Butoh (emphasis on the TOH) is a form of dance as performance art, which originated in Japan after World War II. Founded by Tatsumi Hijikata, it was first put into performance in May, 1959.

The word is from the Japanese Bu (dance) and Toh (step).

Butoh is a contemporary dance form, with little relation to traditional Japanese or western approaches to dance, save for influence from German modernism. One element which cites traditional Japanese dance is the white body makeup used by some performers. Certain dancers have made variations on this, by incorporating red, black, or metallic makeup, or none at all.

As individual styles differ so widely, so too shall the artists' choices in costuming. Many butoh dancers make use of a wide variety of stage properties, with full costuming, and big, styled hair, while others incorporate no other elements than floor and body. Butoh is perhaps famous for being one of those artistic naked dance forms.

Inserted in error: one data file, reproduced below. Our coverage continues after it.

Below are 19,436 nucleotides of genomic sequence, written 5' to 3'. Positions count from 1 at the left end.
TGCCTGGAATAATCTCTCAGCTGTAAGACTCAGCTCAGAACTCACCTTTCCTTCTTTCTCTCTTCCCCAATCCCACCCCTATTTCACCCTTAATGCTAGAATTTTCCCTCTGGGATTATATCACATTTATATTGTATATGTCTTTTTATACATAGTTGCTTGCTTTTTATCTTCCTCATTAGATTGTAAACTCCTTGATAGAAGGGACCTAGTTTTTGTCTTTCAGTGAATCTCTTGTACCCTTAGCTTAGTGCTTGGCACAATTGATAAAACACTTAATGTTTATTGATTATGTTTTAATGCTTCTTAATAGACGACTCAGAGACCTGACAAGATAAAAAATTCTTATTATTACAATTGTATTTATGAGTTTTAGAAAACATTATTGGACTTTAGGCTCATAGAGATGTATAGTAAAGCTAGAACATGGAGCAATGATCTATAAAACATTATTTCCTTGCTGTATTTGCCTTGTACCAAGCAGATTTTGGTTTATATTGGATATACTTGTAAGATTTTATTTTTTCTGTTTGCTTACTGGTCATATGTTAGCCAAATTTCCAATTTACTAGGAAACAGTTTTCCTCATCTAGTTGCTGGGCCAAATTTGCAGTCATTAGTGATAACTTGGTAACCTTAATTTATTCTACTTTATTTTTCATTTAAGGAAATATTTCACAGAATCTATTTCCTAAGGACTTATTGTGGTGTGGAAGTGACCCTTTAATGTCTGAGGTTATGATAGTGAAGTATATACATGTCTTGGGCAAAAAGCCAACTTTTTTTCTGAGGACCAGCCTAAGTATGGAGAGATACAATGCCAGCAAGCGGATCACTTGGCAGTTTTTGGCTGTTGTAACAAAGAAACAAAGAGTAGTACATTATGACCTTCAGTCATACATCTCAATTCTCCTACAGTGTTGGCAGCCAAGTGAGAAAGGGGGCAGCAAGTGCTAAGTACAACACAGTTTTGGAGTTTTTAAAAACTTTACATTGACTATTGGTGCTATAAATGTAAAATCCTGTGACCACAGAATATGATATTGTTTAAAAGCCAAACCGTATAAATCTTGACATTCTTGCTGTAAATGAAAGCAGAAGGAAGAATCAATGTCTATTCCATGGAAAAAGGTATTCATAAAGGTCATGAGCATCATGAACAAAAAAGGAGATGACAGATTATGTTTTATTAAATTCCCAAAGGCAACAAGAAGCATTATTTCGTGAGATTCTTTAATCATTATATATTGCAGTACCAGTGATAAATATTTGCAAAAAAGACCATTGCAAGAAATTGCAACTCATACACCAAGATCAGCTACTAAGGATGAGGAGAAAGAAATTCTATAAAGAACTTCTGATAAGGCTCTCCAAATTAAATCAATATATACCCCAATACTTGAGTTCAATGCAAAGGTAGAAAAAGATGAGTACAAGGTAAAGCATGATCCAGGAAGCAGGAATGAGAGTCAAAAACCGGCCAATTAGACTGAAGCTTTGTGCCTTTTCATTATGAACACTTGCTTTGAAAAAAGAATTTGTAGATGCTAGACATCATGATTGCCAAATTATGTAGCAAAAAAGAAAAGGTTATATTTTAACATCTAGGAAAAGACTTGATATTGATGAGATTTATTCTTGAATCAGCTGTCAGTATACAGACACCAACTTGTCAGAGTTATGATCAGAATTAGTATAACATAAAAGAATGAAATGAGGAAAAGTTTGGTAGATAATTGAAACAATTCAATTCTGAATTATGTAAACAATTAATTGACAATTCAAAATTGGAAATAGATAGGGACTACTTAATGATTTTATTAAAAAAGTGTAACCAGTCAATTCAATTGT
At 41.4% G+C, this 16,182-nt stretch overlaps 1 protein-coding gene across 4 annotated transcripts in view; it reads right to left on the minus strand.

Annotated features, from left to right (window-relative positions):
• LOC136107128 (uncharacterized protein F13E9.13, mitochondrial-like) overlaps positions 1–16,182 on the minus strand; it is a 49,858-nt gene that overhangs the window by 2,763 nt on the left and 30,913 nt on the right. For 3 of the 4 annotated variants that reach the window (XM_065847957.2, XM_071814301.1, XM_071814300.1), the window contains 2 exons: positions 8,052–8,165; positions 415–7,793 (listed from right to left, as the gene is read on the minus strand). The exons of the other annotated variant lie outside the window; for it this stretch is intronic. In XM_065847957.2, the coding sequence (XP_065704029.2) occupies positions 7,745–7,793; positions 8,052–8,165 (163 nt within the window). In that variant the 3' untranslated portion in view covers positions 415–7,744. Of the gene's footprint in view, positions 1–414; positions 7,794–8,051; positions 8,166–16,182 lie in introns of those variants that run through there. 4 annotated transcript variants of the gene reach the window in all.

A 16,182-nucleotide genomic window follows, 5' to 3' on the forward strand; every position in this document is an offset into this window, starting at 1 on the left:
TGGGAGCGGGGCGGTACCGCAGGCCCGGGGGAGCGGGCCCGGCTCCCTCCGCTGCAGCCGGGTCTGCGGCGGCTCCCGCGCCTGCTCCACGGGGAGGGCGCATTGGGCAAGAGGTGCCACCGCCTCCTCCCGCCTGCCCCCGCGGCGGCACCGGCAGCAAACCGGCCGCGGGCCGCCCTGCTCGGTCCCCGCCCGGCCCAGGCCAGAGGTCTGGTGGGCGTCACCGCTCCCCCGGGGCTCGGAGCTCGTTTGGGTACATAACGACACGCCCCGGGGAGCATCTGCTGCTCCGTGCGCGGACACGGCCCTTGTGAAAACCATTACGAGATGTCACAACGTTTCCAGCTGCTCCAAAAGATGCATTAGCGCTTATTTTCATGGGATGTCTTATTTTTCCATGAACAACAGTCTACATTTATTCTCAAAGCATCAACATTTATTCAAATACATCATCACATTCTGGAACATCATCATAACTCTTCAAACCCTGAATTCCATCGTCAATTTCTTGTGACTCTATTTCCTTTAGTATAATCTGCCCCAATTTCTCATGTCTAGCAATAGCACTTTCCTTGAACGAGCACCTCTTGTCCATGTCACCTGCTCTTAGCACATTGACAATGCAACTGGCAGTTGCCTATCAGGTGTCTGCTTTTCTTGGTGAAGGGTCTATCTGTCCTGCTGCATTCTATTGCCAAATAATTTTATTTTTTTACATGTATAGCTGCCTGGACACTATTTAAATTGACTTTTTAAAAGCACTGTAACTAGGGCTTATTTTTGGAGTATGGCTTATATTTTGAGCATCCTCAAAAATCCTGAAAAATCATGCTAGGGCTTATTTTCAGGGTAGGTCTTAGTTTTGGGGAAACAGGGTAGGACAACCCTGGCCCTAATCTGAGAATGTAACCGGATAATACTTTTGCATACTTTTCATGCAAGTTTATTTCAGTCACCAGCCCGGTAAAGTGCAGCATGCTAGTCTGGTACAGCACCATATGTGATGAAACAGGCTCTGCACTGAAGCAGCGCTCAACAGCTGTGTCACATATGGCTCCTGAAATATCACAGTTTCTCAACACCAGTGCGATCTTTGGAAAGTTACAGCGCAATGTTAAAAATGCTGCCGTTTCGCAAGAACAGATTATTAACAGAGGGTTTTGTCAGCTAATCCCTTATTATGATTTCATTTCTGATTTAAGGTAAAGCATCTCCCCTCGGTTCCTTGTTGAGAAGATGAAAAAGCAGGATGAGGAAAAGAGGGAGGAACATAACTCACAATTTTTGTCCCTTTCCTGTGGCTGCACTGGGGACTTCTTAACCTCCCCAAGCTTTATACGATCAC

Dance conventions, also, vary with the individual performing artist, or artists. Butoh may be performed in large groups, or as solo work. There may be music, or not, and the movement may be frenetic, or very slow, very subtle.

What brings the dance form together is the process through which the dancer goes. There is always an element of meditation, or martial art training which is invested into the dancers' preparation. Butoh incorporates a focusing of energy, and a sense of agreement between the realm of the physical, and that of the mental, resulting in catharsis for the dancer and for the observers.

Butoh cannot by learned by, nor is it taught to whomever would learn. As it is not simply a dance form, exceptional dance ability alone does not a butoh performance artist make.

Hijikata's performance, Kinjiki, the first of its kind, was an adaptation of Forbidden Colours, a novel by Yukio Mishima. There was no music. There were two male dancers; one, a boy, made sweet love to a chicken, then let himself be seduced by the other, an adult. This didn't go over too well with either the board of directors or the audience. The lights were turned off partway through, and Hijikata was banned from the association of which he was part.

Over the next years, Butoh evolved and spread internationally, but lost its edge in its homeland of Japan.

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